NEW HAVEN, Conn. (WTNH) — A breast cancer study could change the standard of care for patients.

A wife and mother of three, Diana Theriault was diagnosed with early stage breast cancer two years ago.

“You worry about everything,” she said. “You worry they didn’t catch everything and you worry about the process and what more you have to do.”

Fortunately for Theriault, she signed onto the SHAVE study at Yale Cancer Center. Lead investigator Dr. Anees Chagpar, Director of the Breast Center at Smilow Cancer Hospital at Yale-New Haven, was looking at improving the breast cancer surgery, commonly known as a lumpectomy, that most women like Diana would undergo.

“The problem is that no matter how well we try to do this operation, we try to get all the cancer out,” said Dr. Chagpar. “In about 20- to 40-percent of the cases, we can find cancer cells near the edge of the specimen.”

That can often require a second surgery. 

“How can we do this operation, which thousands of women have every year,be better?” said Dr. Chagpar.

In the study, surgeons were given specific instructions.

“Do what you would normally do as your very best operation, and then once they had done that, an envelope which was sealed was opened in the operation room,” said Dr. Chagpar.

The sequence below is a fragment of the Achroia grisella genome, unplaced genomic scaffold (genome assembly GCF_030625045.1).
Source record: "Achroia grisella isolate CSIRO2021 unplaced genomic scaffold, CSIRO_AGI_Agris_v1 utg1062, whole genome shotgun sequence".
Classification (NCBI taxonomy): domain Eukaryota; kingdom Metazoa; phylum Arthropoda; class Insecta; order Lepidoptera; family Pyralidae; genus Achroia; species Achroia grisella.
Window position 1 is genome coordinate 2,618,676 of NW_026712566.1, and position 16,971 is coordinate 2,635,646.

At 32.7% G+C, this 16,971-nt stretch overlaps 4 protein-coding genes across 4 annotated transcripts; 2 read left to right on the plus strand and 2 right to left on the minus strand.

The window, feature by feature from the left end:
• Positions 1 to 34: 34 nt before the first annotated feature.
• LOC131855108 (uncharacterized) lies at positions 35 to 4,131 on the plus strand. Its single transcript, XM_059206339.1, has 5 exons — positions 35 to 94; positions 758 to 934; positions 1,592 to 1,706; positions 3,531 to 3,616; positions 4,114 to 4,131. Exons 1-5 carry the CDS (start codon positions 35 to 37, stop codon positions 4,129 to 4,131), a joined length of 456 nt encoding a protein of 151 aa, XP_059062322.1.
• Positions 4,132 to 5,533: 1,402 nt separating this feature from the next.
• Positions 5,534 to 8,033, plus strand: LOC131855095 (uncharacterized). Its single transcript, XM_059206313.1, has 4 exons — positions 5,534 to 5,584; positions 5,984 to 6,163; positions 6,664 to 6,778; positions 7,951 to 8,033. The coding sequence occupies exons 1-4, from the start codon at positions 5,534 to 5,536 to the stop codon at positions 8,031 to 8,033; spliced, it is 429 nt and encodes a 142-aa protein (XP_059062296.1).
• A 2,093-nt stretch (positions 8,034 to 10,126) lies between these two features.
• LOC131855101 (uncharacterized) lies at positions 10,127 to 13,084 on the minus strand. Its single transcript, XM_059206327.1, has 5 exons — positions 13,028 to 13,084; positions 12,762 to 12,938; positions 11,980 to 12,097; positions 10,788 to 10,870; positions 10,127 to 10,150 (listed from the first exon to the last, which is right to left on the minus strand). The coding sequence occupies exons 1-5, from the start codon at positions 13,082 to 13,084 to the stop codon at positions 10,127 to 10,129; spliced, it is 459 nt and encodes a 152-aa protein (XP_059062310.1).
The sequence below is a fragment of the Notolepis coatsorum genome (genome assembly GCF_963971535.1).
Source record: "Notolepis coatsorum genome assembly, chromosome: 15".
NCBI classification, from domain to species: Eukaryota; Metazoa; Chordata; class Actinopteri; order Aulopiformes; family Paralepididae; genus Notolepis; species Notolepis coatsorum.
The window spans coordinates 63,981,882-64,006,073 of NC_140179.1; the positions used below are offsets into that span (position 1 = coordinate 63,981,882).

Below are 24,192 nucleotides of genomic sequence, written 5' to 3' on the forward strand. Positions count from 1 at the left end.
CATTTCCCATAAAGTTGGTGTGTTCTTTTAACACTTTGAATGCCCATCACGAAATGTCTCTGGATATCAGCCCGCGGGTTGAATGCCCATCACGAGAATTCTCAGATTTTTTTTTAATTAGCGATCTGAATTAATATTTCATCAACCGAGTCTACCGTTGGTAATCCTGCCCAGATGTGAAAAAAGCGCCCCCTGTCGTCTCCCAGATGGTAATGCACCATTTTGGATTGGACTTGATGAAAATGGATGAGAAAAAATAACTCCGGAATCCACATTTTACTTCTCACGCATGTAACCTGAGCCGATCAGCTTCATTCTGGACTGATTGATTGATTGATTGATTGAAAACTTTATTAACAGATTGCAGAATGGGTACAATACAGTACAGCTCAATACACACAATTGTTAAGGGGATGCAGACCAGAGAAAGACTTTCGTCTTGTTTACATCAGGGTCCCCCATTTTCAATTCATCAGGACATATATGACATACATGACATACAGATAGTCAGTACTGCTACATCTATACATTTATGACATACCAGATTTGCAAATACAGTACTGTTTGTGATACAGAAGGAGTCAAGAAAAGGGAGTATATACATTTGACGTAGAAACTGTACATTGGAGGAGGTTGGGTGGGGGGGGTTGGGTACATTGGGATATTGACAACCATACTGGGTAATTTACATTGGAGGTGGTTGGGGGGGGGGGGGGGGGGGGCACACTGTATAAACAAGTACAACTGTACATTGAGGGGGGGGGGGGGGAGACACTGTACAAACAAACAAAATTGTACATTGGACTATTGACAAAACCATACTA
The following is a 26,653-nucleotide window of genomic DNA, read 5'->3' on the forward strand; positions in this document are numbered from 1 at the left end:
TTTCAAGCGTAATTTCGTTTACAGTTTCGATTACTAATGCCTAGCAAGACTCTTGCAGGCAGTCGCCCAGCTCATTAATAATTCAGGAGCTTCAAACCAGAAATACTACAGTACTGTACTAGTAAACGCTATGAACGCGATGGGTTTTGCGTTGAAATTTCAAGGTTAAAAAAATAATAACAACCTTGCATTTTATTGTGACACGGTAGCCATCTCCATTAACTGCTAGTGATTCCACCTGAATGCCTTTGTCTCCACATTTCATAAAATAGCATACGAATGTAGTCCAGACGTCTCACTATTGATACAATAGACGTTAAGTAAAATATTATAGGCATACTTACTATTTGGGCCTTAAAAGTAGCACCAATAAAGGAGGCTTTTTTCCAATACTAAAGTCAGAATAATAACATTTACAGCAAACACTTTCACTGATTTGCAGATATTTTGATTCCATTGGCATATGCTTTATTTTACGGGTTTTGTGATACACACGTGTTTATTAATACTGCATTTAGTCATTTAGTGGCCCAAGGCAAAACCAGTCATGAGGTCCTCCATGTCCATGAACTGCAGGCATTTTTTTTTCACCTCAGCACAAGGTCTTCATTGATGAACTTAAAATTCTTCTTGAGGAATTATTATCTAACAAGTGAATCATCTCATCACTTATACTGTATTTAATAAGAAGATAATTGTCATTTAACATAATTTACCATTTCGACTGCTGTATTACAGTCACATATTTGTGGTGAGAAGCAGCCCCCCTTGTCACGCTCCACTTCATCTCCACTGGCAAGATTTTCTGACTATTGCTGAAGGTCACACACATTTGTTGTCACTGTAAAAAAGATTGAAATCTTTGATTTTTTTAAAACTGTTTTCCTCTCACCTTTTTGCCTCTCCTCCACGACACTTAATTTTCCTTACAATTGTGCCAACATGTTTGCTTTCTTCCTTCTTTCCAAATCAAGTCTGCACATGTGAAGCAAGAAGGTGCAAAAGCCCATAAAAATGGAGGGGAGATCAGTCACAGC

They were advised to take a little more tissue around the edge of the tumor or continue as they would normally have done.

“With a very simple procedure that takes only minutes in an operating room, we can spare half the patients a return trip to the operating room,” said said Dr. Chagpar.

Doctors removed an extra layer of Theriault’s tumor. It worked. She is among those who did not return to the operating room.

“To not have to go in for a second surgery, it was huge because I already had to go through it, after that was chemotherapy, and after chemotherapy was radiation,” said Theriault. “It was a very long process. I can’t imagine adding a second surgery to that.”

Already, surgeons like Dr. Chagpar have adopted the new technique. The hope is that more of them will follow suit.

The result of the study was published by the New England Journal of Medicine.